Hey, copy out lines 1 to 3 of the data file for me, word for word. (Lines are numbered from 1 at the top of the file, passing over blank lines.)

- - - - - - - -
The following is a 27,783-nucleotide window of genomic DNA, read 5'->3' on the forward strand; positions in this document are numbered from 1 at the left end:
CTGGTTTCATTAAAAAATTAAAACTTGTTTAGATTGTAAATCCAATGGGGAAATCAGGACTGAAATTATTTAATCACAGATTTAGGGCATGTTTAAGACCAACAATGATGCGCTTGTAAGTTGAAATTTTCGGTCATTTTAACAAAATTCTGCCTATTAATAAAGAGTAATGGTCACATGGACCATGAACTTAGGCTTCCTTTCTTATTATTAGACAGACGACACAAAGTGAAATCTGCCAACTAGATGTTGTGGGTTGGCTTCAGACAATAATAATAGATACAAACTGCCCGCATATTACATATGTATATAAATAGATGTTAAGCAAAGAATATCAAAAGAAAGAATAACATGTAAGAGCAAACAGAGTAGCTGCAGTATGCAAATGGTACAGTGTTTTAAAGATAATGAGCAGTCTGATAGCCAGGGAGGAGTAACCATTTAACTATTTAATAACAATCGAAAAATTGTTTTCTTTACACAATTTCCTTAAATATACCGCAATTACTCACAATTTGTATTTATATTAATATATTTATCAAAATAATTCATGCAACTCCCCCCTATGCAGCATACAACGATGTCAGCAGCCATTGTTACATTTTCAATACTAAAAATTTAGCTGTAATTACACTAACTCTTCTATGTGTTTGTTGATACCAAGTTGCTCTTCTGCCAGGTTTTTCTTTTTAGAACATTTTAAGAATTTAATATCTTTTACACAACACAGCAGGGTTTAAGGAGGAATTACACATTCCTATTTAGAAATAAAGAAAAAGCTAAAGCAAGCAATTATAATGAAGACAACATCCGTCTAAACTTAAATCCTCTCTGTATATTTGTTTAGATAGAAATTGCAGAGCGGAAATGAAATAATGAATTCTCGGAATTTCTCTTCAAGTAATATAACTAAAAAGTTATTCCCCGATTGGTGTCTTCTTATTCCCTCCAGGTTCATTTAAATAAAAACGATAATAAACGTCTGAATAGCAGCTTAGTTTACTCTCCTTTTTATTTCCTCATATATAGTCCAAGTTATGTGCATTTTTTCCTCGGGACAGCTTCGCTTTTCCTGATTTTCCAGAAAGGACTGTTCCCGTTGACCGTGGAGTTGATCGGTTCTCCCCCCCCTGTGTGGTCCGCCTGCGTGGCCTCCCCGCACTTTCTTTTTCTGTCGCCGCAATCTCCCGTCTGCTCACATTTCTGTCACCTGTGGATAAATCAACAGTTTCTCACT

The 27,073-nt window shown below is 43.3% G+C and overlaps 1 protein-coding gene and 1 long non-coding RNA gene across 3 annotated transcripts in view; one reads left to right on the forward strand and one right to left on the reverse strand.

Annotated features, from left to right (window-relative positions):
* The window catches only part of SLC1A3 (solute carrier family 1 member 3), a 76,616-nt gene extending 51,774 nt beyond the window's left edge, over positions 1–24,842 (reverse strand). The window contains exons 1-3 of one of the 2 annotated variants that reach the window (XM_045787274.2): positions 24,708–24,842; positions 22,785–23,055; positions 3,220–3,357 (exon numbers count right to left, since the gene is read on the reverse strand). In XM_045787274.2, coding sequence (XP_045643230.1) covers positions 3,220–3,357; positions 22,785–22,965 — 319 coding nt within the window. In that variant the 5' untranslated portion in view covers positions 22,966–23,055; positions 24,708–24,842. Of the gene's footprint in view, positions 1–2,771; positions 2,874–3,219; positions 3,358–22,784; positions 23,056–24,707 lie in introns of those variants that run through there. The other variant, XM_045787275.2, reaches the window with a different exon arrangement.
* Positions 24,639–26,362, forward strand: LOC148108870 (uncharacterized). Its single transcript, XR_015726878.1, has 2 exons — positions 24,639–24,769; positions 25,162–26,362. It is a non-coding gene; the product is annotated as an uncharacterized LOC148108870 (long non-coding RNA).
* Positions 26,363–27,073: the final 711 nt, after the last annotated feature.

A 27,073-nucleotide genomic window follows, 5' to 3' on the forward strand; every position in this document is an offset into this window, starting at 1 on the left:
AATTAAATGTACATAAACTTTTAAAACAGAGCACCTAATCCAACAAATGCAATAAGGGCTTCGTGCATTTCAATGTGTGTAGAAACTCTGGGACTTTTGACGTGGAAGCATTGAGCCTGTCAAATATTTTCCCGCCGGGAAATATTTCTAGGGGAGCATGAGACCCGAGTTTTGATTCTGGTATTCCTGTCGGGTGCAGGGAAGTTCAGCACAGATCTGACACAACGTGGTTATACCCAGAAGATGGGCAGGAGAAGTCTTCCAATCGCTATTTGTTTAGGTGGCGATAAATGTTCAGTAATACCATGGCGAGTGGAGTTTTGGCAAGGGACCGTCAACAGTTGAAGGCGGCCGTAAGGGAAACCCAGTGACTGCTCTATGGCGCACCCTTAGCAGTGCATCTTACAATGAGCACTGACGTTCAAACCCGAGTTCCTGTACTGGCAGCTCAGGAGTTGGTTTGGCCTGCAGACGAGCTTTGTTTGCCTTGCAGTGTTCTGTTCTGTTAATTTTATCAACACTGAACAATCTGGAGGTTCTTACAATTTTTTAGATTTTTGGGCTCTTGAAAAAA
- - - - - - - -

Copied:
The following is a 27,783-nucleotide window of genomic DNA, read 5'->3' on the forward strand; positions in this document are numbered from 1 at the left end:
CTGGTTTCATTAAAAAATTAAAACTTGTTTAGATTGTAAATCCAATGGGGAAATCAGGACTGAAATTATTTAATCACAGATTTAGGGCATGTTTAAGACCAACAATGATGCGCTTGTAAGTTGAAATTTTCGGTCATTTTAACAAAATTCTGCCTATTAATAAAGAGTAATGGTCACATGGACCATGAACTTAGGCTTCCTTTCTTATTATTAGACAGACGACACAAAGTGAAATCTGCCAACTAGATGTTGTGGGTTGGCTTCAGACAATAATAATAGATACAAACTGCCCGCATATTACATATGTATATAAATAGATGTTAAGCAAAGAATATCAAAAGAAAGAATAACATGTAAGAGCAAACAGAGTAGCTGCAGTATGCAAATGGTACAGTGTTTTAAAGATAATGAGCAGTCTGATAGCCAGGGAGGAGTAACCATTTAACTATTTAATAACAATCGAAAAATTGTTTTCTTTACACAATTTCCTTAAATATACCGCAATTACTCACAATTTGTATTTATATTAATATATTTATCAAAATAATTCATGCAACTCCCCCCTATGCAGCATACAACGATGTCAGCAGCCATTGTTACATTTTCAATACTAAAAATTTAGCTGTAATTACACTAACTCTTCTATGTGTTTGTTGATACCAAGTTGCTCTTCTGCCAGGTTTTTCTTTTTAGAACATTTTAAGAATTTAATATCTTTTACACAACACAGCAGGGTTTAAGGAGGAATTACACATTCCTATTTAGAAATAAAGAAAAAGCTAAAGCAAGCAATTATAATGAAGACAACATCCGTCTAAACTTAAATCCTCTCTGTATATTTGTTTAGATAGAAATTGCAGAGCGGAAATGAAATAATGAATTCTCGGAATTTCTCTTCAAGTAATATAACTAAAAAGTTATTCCCCGATTGGTGTCTTCTTATTCCCTCCAGGTTCATTTAAATAAAAACGATAATAAACGTCTGAATAGCAGCTTAGTTTACTCTCCTTTTTATTTCCTCATATATAGTCCAAGTTATGTGCATTTTTTCCTCGGGACAGCTTCGCTTTTCCTGATTTTCCAGAAAGGACTGTTCCCGTTGACCGTGGAGTTGATCGGTTCTCCCCCCCCTGTGTGGTCCGCCTGCGTGGCCTCCCCGCACTTTCTTTTTCTGTCGCCGCAATCTCCCGTCTGCTCACATTTCTGTCACCTGTGGATAAATCAACAGTTTCTCACT

The 27,073-nt window shown below is 43.3% G+C and overlaps 1 protein-coding gene and 1 long non-coding RNA gene across 3 annotated transcripts in view; one reads left to right on the forward strand and one right to left on the reverse strand.